Document Type

Conference Proceeding

Publisher

New Zealand Music Industry Centre

Faculty

Faculty of Education and Arts

School

Western Australian Academy of Performing Arts (WAAPA) / Music Research Group

RAS ID

16980

Comments

This article was originally published as: Paget, J. R., & Smith, S. J. (2013). Keys from the past: Unlocking the power of eighteenth-century contrapuntal pedagogies. Proceedings of New Zealand Musicological Society and the Musicological Society of Australia Joint Conference (pp. 18-30). University of Otago, Dunedin, New Zealand. New Zealand Music Industry Centre. Original article available online here

Abstract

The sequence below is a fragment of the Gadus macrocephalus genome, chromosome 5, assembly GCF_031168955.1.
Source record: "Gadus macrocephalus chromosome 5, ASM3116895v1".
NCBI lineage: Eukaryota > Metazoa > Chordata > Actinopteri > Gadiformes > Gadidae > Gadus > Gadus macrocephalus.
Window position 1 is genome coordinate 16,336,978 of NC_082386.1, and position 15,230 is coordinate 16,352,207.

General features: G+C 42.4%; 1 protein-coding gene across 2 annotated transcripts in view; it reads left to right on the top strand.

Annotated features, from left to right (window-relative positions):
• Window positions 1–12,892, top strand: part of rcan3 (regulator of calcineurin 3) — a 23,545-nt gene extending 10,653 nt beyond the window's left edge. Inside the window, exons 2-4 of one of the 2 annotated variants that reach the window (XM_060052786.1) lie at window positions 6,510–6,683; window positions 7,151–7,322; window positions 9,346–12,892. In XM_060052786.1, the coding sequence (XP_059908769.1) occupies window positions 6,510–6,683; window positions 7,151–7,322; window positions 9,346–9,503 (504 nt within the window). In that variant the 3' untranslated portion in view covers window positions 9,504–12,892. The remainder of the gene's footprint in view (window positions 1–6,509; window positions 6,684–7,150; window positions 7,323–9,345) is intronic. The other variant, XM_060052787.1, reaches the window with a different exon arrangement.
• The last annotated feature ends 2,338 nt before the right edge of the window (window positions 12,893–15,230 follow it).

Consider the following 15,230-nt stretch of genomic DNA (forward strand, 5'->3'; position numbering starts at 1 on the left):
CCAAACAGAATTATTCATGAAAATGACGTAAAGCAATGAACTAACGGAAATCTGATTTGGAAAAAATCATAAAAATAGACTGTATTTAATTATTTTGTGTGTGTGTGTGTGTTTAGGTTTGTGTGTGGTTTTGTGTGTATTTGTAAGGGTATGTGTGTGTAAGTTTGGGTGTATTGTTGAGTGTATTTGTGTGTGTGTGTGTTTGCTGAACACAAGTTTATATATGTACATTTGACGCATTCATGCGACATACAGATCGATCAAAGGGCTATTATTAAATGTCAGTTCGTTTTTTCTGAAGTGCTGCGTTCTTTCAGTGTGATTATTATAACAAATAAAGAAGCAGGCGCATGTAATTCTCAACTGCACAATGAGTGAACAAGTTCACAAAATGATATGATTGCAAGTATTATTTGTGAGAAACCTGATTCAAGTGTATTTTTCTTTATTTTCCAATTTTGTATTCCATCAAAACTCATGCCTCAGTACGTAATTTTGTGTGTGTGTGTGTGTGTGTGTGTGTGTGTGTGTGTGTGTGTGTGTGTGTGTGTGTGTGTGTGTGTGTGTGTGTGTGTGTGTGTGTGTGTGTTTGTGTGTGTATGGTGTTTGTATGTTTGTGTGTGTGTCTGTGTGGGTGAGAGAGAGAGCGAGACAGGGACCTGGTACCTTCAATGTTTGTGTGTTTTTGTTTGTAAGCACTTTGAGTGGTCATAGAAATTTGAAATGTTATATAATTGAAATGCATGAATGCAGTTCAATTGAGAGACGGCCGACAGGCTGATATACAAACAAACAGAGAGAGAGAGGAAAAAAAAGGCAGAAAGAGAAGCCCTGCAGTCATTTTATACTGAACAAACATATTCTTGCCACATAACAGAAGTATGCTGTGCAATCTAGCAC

How did eighteenth-century musicians learn to compose, and how were they able to produce musical works with such comparative ease and fluency? What were the strategies at play that enabled even the most workman-like of composers to produce vast amounts of competent music, and how was it possible for almost any professional keyboard player to improvise a passable fugue? It is only recently that scholars have sought the answers to such questions. Groundbreaking work by Gjerdigen (1988; 2007a), Porter (2000; 2002), Renwick (1995), and others, provides a fascinating glimpse of the working methods of eighteenth-century musicians, and also offers implications for contemporary music theory teaching. Historically, training musicians in the art of composition has been one of theory’s primary goals, and it could be argued that the ability to replicate a musical style is a true litmus test of deep understanding. Theory instruction in Australia, however, often falls short in this regard, confining itself instead to drilling rudiments, basic voice-leading tasks, and superficial analysis such as labeling chords. This paper aims to show how theory teaching can be reenvisioned to include style composition as a pedagogically powerful and rewarding activity. It also highlights the key usefulness of eighteenth-century pedagogies in unlocking windows into the common-practice idiom.

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